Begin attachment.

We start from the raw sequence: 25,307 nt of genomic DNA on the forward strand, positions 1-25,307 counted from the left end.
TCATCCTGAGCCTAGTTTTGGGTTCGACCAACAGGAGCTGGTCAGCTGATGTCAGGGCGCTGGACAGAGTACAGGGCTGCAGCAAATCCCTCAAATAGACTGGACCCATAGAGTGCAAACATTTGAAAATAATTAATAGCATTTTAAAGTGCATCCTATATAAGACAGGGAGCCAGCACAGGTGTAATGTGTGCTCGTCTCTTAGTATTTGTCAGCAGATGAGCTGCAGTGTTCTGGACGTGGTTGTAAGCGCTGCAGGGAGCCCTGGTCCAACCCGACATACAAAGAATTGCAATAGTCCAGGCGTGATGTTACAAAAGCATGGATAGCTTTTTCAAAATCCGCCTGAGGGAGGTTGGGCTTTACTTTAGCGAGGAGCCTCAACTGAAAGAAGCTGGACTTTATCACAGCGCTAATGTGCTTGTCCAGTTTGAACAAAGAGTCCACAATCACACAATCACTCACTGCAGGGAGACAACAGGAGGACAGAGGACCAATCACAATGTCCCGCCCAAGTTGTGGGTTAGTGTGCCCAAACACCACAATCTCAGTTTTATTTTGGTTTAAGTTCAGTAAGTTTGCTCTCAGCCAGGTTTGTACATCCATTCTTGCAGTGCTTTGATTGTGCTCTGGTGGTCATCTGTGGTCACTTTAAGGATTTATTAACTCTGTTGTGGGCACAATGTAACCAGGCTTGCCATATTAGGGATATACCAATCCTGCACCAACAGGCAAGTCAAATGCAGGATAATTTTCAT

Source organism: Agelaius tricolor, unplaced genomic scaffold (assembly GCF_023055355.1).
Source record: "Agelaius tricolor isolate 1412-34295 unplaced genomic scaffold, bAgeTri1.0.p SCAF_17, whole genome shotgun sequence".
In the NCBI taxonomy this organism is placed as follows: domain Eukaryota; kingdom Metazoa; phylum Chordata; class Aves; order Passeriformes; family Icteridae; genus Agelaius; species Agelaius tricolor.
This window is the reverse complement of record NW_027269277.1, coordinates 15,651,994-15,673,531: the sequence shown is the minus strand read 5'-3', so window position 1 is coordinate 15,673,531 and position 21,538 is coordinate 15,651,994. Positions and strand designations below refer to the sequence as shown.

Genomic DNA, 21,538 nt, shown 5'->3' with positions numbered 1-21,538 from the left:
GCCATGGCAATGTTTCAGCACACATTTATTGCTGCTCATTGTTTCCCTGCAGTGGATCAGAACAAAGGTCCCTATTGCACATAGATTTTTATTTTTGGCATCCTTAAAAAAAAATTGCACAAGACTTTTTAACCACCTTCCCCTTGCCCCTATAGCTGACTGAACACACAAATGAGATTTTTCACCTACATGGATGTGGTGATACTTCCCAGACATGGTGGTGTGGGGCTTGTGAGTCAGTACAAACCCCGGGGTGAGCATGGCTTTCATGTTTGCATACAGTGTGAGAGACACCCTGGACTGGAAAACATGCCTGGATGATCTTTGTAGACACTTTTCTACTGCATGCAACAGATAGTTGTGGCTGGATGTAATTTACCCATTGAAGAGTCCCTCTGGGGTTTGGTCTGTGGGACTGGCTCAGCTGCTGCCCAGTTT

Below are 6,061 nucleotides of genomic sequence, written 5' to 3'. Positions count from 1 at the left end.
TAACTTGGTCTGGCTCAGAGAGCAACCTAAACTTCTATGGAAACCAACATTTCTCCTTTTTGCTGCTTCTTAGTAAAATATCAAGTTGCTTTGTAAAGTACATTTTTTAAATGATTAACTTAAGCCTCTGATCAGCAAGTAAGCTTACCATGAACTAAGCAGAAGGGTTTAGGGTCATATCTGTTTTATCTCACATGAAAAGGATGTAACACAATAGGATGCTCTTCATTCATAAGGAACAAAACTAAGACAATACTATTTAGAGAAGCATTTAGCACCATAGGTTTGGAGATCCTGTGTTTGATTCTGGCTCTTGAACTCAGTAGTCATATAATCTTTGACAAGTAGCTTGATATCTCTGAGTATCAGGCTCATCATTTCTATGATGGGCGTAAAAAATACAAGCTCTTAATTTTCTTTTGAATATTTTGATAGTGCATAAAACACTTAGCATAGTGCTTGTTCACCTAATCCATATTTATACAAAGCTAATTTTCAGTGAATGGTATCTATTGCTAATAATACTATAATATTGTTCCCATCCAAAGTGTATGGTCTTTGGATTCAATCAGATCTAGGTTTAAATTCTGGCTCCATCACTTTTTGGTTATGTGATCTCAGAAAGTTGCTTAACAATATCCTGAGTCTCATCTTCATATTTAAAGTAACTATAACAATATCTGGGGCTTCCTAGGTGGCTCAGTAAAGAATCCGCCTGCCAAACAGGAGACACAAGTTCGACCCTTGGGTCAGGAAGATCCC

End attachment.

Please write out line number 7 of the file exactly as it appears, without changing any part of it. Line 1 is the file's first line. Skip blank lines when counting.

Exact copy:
Genomic DNA, 21,538 nt, shown 5'->3' with positions numbered 1-21,538 from the left: